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4. Do we hide our feelings from our children?

I do this. I find it tricky to show my children if I’m sad or worried by something. I think that this is not healthy though. Obviously we shouldn’t be sharing things that are not appropriate with young children but if we are feeling sad we could tell our children that. ‘Mummy feels sad today but your smiley face is helping me feel happier.’ I think that children need to know that life can make us feel a range of emotions on a daily basis and that’s ok.

I’ve done all these things as parent at some time or another.
As a teacher, I know that praising effort is more important than praising attainment and I have always tried hard to do this with my own children. It does develop confidence and that is the one thing that young children need to try new things. Try it. Praise your children for the efforts they have made with a new skill rather than praising them when they achieve the end result. This is especially important for bright children when things come easier to them because they need the confidence to push themselves out of their comfort zone and learn that small failures are ok. Resilience to failure learnt young is better than feeling anxious as a teenager when exams hit.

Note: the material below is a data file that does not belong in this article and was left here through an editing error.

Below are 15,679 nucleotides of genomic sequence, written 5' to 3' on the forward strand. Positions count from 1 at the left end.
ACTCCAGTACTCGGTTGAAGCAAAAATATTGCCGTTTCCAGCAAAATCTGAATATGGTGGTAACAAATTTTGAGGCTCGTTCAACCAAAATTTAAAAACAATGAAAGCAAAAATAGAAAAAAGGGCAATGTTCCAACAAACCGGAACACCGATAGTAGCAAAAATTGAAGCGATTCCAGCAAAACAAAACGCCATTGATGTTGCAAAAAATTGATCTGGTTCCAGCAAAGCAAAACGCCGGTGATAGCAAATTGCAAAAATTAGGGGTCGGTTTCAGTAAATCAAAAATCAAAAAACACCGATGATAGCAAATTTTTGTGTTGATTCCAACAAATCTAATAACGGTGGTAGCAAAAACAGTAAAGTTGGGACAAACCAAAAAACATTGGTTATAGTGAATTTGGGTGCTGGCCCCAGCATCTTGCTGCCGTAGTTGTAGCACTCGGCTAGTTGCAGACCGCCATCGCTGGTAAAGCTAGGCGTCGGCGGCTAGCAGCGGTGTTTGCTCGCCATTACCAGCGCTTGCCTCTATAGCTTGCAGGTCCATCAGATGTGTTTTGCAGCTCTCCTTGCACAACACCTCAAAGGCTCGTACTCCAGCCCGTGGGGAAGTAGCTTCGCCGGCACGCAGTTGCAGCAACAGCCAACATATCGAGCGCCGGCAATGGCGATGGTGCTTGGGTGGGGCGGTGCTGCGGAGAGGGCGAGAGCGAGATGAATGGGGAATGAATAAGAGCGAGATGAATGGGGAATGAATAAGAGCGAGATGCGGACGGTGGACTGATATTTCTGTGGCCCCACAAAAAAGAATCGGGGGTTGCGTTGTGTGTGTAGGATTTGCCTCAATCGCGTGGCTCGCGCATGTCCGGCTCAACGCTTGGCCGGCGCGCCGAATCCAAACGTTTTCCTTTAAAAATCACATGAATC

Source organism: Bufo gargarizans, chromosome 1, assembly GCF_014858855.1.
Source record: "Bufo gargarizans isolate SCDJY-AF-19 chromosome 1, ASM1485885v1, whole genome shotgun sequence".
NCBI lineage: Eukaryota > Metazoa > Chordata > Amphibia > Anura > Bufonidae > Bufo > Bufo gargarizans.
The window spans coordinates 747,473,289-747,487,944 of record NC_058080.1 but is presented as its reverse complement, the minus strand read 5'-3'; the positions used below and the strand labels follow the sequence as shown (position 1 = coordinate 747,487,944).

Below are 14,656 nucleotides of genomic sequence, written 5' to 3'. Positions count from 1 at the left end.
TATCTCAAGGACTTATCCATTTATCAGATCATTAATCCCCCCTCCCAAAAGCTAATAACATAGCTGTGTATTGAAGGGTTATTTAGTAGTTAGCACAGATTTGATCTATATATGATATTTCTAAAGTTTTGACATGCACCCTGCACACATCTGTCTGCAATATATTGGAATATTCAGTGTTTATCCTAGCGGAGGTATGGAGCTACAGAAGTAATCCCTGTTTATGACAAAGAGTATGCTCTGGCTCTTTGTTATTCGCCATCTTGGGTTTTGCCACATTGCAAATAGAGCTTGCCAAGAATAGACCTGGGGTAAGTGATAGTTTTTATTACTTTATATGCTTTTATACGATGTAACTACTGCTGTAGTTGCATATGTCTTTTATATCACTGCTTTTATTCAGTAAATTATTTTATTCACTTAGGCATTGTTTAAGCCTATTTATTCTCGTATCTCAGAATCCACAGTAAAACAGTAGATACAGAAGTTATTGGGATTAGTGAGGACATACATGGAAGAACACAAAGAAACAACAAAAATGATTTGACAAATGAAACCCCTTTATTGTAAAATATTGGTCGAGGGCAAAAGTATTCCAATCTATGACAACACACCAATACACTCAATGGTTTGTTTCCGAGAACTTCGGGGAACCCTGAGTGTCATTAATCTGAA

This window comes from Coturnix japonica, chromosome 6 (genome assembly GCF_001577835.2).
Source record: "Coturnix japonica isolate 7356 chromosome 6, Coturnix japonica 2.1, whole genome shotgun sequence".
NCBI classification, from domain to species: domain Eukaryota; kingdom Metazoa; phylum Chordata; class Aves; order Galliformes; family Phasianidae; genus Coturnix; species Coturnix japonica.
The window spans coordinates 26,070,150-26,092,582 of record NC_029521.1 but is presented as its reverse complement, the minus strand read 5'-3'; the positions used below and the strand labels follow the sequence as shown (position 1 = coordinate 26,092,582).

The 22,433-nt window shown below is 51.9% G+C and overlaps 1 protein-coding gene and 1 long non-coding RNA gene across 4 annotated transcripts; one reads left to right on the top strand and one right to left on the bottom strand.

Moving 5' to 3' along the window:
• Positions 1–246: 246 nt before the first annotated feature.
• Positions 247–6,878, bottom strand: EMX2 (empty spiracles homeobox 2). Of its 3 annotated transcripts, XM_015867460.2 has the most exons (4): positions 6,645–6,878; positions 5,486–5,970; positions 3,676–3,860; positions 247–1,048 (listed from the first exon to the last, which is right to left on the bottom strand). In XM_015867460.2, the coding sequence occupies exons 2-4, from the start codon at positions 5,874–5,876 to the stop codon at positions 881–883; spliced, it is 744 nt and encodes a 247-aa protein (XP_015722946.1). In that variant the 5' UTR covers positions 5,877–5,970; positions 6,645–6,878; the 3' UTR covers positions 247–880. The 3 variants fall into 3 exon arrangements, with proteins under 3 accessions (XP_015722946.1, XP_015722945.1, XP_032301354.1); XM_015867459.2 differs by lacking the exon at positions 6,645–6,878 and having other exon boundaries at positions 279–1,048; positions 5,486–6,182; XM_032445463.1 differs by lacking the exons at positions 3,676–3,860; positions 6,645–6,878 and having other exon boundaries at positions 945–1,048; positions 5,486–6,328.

I’d love to hear your thoughts.

Take care everyone. X

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63 thoughts on “Could our children be anxious because of us?

  • This was an inspired post! I do think parents worry too much about little things. As a long-time survivor of childhood I know I wouldn’t be the person I am today if my parents had overreacted to every slight, off grade, or other normal thing that I experienced.